Sunday, August 14, 2011

Still a Time for Choosing

Watching Texas Governor Rick Perry announce his candidacy for the 2012 Presidential election, I was struck by the parallels between his remarks and Ronald Reagan's powerful "A Time for Choosing" address to the 1964 Republican Convention, as well as to Reagan's acceptance speech to the 1980 Republican Convention. To illustrate, without reading the texts linked herein, try ascribing the following quotes to either Rick Perry or Ronald Reagan:
Yet anytime you and I question the schemes of the do-gooders, we're denounced as being against their humanitarian goals. They say we're always "against" things—we're never "for" anything.

One in six work-eligible Americans cannot find a full-time job. That is not a recovery. That is an economic disaster.

The major issue of this campaign is the direct political, personal, and moral responsibility of Democratic Party leadership, in the White House and in the Congress, for this unprecedented calamity which has befallen us. They tell us they've done the most that could humanly be done. They say that the United States has had it’s day in the sun, that our nation has passed its zenith. They expect you to tell your children that the American people no longer have the will to cope with their problems, that the future will be one of sacrifice and few opportunities.

And what do we say to our children? Y’all figure it out?

This is the issue of this election: Whether we believe in our capacity for self-government or whether we abandon the American revolution and confess that a little intellectual elite in a far-distant capitol can plan our lives for us better than we can plan them ourselves.

No, I do not suggest Rick Perry is another "Great Communicator"--although there is little question that he is far more effective a speaker than Barak Obama. What I do suggest is that Perry's candidacy, much like Reagan's own campaign and subsequent Presidency, is very much a "time for choosing"--choosing not of men but of philosophies of government. I suggest that Perry, much like Reagan in his era, champions a philosophy of small civic government and large civic liberty. I suggest that Perry makes a clear and cogent argument for the virtue of small government, grounded in the success that is the history of the United States of America, and given the mantle of authority by his more than ten years as Governor of Texas.

The debate Rick Perry is championing is a simple one: how much government do we really need? Is government automatically a social good or is it rather more often a social burden? This debate is not new: Thoreau put forward similar questioning in his essay "Civil Disobedience", when he proudly pronounce "that government is best which governs not at all." No less a figure than Thomas Jefferson laid the foundation of that debate, both in his authorship of the Declaration of Independence and again in the Kentucky Resolution of 1798, championing the states' right to nullify federal law.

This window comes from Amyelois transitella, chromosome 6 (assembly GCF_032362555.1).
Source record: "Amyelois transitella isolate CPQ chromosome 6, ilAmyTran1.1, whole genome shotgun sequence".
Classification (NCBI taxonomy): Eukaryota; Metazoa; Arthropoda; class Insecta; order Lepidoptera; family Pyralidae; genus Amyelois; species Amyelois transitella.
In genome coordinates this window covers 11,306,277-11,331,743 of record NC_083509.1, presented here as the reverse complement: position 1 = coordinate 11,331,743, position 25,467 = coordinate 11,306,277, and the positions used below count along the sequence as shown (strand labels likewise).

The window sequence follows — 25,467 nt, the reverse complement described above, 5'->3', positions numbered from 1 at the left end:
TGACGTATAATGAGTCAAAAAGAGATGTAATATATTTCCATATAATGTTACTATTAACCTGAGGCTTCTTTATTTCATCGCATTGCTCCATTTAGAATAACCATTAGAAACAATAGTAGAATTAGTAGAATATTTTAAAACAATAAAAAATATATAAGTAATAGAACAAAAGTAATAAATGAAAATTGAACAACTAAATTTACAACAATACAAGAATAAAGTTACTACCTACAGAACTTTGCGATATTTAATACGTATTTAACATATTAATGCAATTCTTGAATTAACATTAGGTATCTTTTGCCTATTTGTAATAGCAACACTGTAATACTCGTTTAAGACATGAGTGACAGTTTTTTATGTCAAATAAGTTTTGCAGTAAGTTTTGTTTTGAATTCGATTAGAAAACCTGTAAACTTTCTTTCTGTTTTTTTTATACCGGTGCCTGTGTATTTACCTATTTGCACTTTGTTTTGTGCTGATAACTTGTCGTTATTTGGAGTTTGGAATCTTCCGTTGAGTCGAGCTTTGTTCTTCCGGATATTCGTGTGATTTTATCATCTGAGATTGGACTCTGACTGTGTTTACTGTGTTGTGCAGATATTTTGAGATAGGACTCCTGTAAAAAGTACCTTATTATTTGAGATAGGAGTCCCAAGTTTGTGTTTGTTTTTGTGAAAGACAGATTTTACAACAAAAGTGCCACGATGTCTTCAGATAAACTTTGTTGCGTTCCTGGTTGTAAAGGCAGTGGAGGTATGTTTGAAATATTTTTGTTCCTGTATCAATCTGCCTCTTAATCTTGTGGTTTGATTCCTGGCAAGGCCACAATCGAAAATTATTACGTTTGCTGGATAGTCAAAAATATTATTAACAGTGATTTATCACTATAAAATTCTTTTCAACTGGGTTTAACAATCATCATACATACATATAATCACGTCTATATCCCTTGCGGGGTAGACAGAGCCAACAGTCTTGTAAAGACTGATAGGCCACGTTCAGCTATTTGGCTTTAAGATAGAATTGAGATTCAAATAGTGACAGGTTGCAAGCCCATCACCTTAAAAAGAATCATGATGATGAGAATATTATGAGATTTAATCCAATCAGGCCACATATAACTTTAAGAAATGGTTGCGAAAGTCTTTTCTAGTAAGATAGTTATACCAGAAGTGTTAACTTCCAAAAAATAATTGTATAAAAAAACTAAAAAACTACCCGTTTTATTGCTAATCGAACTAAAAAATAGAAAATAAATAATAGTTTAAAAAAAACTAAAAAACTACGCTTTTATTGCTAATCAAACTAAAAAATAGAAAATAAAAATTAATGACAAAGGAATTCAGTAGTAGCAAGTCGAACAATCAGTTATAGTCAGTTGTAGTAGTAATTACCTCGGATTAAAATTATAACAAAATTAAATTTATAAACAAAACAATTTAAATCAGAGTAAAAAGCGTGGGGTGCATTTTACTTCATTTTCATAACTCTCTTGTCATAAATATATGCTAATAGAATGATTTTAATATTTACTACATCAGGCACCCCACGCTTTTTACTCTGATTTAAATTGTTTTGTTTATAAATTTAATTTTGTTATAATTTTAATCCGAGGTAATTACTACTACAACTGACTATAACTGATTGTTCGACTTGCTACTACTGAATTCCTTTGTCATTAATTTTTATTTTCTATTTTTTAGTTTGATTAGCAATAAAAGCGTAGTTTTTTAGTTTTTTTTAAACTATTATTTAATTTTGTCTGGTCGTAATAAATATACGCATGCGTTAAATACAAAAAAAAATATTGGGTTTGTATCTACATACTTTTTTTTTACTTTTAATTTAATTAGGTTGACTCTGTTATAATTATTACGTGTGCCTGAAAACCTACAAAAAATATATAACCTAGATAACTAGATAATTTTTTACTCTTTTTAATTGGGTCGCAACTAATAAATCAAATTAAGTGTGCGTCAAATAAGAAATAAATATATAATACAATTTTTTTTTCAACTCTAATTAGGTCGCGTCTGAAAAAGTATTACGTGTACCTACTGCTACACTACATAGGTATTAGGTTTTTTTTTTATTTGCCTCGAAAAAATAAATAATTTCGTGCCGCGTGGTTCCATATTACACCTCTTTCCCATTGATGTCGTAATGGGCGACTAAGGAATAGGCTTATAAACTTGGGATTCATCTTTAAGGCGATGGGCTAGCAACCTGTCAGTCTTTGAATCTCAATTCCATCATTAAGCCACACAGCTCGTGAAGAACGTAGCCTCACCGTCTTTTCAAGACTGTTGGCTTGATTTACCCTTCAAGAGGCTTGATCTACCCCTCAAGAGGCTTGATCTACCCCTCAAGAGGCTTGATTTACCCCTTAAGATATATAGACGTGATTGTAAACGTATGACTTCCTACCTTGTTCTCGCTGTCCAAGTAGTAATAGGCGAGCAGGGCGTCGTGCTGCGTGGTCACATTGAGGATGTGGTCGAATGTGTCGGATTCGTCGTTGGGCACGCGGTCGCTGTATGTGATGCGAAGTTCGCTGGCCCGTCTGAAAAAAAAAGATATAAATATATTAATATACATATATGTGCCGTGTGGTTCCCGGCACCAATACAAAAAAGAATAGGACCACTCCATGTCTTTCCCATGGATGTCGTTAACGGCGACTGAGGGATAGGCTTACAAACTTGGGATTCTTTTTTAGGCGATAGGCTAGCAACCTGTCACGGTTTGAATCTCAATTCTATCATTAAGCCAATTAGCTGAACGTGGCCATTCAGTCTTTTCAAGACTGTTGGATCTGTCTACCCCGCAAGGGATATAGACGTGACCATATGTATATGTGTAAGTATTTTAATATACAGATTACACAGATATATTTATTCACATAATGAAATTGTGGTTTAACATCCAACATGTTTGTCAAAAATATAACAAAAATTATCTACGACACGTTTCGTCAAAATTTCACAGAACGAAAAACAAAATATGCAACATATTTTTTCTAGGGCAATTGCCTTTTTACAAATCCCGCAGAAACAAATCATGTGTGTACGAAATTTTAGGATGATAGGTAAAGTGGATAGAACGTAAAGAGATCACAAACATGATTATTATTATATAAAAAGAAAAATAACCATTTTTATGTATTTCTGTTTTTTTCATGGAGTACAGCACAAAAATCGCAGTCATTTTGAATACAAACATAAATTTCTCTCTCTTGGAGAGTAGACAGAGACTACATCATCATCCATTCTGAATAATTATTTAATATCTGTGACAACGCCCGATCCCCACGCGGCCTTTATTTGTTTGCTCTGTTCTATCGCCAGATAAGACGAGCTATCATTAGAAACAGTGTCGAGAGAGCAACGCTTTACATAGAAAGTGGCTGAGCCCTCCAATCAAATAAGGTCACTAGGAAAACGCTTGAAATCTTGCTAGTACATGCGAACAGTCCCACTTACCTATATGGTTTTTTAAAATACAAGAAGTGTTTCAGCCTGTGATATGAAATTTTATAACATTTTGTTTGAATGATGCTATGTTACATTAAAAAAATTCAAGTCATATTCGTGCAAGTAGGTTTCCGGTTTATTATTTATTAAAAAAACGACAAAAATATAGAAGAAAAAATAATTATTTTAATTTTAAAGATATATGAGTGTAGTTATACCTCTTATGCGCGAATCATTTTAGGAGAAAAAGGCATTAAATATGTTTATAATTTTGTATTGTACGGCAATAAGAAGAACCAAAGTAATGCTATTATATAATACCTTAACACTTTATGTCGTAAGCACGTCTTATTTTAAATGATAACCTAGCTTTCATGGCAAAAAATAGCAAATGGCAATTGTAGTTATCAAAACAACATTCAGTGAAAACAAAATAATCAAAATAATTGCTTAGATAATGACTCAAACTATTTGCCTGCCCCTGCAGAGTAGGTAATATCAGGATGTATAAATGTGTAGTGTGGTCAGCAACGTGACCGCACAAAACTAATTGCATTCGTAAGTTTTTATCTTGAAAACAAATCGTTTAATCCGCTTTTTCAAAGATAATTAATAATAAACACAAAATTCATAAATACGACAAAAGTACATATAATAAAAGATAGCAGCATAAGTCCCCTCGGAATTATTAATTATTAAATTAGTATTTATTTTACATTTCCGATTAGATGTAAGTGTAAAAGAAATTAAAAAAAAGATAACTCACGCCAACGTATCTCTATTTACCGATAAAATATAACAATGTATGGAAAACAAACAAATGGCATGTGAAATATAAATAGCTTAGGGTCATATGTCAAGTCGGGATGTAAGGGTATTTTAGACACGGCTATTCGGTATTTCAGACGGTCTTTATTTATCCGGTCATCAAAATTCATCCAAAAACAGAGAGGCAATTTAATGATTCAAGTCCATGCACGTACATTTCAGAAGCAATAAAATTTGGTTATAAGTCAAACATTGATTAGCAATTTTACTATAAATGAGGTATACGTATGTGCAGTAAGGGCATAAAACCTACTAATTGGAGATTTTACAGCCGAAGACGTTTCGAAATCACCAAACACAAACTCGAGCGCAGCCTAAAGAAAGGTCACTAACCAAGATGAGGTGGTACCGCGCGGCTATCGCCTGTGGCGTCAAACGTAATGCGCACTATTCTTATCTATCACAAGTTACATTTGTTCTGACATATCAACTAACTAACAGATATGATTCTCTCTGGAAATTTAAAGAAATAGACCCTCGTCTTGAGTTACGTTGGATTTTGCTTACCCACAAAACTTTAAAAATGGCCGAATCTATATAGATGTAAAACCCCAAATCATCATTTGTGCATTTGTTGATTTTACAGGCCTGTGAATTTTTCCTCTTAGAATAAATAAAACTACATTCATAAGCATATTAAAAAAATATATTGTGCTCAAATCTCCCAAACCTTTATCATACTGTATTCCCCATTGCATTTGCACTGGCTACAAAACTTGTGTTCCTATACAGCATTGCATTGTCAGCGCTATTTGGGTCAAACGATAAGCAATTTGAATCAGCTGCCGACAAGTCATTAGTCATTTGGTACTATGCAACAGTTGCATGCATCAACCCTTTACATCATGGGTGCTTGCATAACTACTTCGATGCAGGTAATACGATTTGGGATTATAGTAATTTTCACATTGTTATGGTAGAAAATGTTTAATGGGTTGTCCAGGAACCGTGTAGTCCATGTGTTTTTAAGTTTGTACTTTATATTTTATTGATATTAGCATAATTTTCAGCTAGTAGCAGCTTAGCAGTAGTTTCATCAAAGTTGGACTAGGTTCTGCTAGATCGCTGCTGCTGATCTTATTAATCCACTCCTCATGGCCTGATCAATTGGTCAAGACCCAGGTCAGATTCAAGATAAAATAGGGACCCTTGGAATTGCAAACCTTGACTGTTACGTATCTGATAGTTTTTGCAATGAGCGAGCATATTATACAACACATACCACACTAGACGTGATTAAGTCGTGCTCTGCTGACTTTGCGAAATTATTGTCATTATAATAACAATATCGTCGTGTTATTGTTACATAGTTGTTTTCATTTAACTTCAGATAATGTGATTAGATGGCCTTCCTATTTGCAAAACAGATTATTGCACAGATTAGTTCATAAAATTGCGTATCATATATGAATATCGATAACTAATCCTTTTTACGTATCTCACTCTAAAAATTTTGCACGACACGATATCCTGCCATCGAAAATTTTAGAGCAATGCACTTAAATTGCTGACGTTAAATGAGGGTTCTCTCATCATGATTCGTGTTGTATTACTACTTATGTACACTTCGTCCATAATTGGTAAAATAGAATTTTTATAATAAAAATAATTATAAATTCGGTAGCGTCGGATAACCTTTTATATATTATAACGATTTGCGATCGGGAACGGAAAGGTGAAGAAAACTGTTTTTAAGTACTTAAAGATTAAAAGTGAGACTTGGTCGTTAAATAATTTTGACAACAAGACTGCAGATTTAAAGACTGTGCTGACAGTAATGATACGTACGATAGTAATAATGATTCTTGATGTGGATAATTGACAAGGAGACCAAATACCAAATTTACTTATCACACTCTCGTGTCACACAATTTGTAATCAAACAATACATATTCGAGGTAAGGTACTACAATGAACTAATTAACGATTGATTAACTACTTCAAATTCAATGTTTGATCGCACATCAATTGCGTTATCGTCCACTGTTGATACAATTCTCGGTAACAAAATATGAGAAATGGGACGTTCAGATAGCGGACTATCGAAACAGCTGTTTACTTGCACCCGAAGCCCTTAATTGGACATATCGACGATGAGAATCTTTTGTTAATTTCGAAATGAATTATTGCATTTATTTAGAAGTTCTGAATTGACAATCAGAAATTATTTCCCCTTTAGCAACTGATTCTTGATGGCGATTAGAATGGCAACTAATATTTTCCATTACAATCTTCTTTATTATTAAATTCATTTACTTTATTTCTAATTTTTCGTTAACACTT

To be sure, Perry is not alone in his call for small government. Michelle Bachmann has electrified crowds across the country and won the Iowa straw polls with her small government rhetoric, while Ron Paul has, Cassandra-like, warned repeatedly of the inherent unsustainable nature of a large and growing federal government. Still, Perry moreso than Bachmann or Paul lays down the clear philosophical challenge:

You see, as Americans we’re not defined by class, and we will never be told our place. What makes our nation exceptional is that anyone, from any background, can climb the highest of heights. As Americans, we don’t see the role of government as guaranteeing outcomes, but allowing free men and women to flourish based on their own vision, their hard work and their personal responsibility. And as Americans, we realize there is no taxpayer money that wasn’t first earned by the sweat and toil of one of our citizens.

Nor does Perry merely stop with taxes. Again echoing Reagan, Perry put forth a simple assertion of the proper political order in the United States: that government is always subordinate to the will of the people

In America, the people are not subjects of government. The government is subject to the people. And it is up to us, to this present generation of Americans, to take a stand for freedom, to send a message to Washington that we’re taking our future back from the grips of central planners who would control our healthcare, who would spend our treasure, who downgrade our future and micro-manage our lives.

Thus I suggest that, before we consider Perry the candidate, or any contender for the next election to the office of President, we first consider the philosophical gauntlet being laid down--most forcefully by Perry but also by many within the GOP--how much government is too much? How much government is enough?

The coming months and all of 2012 will be filled with paeans and jeremiads for and against all Presidential contenders, Obama included. But before we consider the candidates, we should consider for ourselves how we would answer these questions. As we consider the candidates, we should realize that every election is and will always be a very personal "time for choosing."